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The Carnegie Foundation issued its book-length report, Educating Lawyers: Preparation for the Profession of Law (Carnegie Report) in 2007. Although there have been numerous responses to it, relatively few have engaged it with any degree of critical analysis. Law schools across the country have enthusiastically mentioned the Carnegie Report in connection with curricular changes intended to “prepare” students, in the words of the Report, for the practice of law. Mostly these changes amount to adding clinical options or even clinical requirements, adding units to legal writing programs, and updating professional responsibility courses. Very few, if any law schools, however, have publicly considered the full implications of what it means to be “prepared” for the practice of law, or what the Report meant by that term. For the most part, the legal education community has assumed this simply means more training in practical skills. For the Report, however, being prepared for the practice of law means much more. As I will discuss in this Article, the Report’s primary argument is that traditional legal pedagogy has overemphasized legal theory and underemphasized practical skills and development. By focusing on theory in the abstract setting of the classroom, the Report argues, traditional legal education undermines the ethical foundations of law students and thus fails to prepare them for the practice of law in not only the practical sense but also in the ethical sense. The Report, therefore, calls for law schools not simply to produce better-skilled practitioners, but rather to infuse lawyers with a highly developed sense of moral and ethical identity, which will then lead to a reform of the profession itself.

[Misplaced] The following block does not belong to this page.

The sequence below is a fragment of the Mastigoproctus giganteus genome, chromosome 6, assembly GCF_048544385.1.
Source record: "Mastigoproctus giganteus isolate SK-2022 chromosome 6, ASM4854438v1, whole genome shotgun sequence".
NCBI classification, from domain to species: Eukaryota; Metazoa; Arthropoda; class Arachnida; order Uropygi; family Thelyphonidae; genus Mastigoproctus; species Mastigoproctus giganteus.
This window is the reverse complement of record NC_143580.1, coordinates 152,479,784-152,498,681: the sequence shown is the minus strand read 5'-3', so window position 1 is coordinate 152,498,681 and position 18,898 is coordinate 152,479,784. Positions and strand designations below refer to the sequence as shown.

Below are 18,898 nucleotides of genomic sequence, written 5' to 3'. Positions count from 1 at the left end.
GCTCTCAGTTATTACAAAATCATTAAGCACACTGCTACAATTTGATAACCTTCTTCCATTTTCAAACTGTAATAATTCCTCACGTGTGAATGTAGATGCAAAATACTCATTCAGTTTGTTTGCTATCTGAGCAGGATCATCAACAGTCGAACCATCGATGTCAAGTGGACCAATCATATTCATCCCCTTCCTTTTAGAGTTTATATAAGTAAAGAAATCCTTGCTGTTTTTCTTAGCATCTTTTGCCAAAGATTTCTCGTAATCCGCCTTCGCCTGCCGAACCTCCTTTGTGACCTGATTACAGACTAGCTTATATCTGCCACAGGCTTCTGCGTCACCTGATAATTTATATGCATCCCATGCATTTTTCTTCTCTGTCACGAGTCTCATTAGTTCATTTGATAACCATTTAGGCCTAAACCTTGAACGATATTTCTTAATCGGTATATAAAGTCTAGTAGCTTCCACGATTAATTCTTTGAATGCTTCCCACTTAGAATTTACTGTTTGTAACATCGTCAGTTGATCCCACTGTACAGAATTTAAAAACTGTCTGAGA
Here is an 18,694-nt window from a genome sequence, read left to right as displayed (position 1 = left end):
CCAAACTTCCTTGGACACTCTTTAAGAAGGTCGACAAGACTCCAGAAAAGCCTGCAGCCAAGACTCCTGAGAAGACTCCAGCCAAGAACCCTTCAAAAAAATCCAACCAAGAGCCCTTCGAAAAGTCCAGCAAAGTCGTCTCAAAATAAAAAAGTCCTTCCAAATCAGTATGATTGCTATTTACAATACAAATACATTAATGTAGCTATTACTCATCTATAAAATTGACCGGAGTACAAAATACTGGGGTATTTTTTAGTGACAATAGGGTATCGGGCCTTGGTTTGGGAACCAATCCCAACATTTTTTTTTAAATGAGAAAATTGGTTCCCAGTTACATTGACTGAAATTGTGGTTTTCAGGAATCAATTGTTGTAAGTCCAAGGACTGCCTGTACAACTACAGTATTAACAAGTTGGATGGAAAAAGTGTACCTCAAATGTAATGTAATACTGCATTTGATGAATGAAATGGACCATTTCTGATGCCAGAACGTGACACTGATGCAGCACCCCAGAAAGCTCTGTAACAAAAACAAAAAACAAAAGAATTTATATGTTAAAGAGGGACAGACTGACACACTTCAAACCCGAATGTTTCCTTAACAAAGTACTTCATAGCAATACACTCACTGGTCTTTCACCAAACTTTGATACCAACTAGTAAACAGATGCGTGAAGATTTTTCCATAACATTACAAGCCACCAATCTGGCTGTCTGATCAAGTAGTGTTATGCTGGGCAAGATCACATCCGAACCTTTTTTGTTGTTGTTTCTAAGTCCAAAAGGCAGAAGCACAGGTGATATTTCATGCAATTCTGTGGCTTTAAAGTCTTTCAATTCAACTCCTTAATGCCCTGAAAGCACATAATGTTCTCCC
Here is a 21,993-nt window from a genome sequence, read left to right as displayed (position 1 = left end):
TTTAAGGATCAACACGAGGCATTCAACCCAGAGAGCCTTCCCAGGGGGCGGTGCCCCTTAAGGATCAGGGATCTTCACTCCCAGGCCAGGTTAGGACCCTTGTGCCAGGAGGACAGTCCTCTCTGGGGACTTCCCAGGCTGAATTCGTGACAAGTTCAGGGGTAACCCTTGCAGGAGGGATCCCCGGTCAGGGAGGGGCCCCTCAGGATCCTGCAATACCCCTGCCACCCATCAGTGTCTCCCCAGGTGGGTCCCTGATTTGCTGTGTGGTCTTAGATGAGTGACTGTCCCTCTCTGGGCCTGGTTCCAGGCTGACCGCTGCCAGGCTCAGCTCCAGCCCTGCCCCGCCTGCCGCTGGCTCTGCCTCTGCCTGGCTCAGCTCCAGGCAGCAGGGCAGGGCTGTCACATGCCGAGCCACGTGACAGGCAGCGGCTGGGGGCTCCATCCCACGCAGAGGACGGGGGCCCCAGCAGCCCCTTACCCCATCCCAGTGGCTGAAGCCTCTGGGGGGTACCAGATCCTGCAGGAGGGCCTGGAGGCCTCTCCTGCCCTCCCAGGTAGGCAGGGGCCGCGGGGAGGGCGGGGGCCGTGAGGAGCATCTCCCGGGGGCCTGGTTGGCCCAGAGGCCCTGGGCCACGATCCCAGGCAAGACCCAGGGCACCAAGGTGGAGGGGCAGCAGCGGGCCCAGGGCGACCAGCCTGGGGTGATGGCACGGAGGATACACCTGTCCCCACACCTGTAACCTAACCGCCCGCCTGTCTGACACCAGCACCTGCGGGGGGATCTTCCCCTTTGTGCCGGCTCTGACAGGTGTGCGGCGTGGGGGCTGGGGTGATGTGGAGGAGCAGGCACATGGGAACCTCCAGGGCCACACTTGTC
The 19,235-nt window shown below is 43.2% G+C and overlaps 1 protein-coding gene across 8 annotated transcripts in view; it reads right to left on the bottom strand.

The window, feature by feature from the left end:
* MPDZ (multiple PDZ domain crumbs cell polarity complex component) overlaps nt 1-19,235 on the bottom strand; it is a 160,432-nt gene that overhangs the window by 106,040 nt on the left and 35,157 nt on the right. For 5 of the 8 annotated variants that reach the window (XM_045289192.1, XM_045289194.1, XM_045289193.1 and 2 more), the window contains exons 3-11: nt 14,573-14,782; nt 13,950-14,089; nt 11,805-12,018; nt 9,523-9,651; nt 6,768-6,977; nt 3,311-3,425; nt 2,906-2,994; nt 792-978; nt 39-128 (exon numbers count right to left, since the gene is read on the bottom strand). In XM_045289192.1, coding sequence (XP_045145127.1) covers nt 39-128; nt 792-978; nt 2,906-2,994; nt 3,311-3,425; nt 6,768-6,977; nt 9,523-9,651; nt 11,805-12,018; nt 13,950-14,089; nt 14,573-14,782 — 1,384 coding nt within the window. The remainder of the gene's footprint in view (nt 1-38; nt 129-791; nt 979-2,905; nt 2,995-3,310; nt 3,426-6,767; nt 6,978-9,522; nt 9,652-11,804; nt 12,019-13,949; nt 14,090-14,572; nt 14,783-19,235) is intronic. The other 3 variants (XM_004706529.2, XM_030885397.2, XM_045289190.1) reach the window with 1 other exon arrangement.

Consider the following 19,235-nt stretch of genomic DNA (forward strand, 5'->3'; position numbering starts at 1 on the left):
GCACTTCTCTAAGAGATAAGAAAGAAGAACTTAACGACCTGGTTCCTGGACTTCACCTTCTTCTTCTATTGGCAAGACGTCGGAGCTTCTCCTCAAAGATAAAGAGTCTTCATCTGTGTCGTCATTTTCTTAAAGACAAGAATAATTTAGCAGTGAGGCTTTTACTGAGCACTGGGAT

As I will discuss, however, even if one accepts the Carnegie Report’s vision of professional identity, it is not at all clear that reforming legal education, by itself, will have a significant impact on the profession as a whole. In this Article I will argue that, even if legal educators wish to embrace a more progressive vision of the profession, and even if we agree that legal education should take the lead in bringing it about, the Carnegie Report’s perspective is far too narrow. Specifically, the Report failed to consider whether the erosion of professional ethics is symptomatic both of a much broader trend in higher education as a whole and of significant changes in the profession itself.